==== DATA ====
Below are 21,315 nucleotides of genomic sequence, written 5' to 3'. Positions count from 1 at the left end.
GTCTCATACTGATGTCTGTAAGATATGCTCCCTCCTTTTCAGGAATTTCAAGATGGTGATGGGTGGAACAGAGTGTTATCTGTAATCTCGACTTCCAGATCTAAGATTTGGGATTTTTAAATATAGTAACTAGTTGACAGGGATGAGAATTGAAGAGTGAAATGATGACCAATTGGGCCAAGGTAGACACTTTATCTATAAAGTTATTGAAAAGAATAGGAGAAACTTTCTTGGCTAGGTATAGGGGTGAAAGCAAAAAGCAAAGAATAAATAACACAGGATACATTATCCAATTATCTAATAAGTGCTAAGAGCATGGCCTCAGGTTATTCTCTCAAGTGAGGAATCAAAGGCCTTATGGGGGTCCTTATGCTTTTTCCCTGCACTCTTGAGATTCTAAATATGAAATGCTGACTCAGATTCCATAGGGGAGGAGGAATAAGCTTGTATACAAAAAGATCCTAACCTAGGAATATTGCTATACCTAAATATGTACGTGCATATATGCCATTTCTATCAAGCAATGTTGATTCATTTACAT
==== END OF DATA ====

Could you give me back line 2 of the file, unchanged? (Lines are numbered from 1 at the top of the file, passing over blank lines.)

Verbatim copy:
GTCTCATACTGATGTCTGTAAGATATGCTCCCTCCTTTTCAGGAATTTCAAGATGGTGATGGGTGGAACAGAGTGTTATCTGTAATCTCGACTTCCAGATCTAAGATTTGGGATTTTTAAATATAGTAACTAGTTGACAGGGATGAGAATTGAAGAGTGAAATGATGACCAATTGGGCCAAGGTAGACACTTTATCTATAAAGTTATTGAAAAGAATAGGAGAAACTTTCTTGGCTAGGTATAGGGGTGAAAGCAAAAAGCAAAGAATAAATAACACAGGATACATTATCCAATTATCTAATAAGTGCTAAGAGCATGGCCTCAGGTTATTCTCTCAAGTGAGGAATCAAAGGCCTTATGGGGGTCCTTATGCTTTTTCCCTGCACTCTTGAGATTCTAAATATGAAATGCTGACTCAGATTCCATAGGGGAGGAGGAATAAGCTTGTATACAAAAAGATCCTAACCTAGGAATATTGCTATACCTAAATATGTACGTGCATATATGCCATTTCTATCAAGCAATGTTGATTCATTTACAT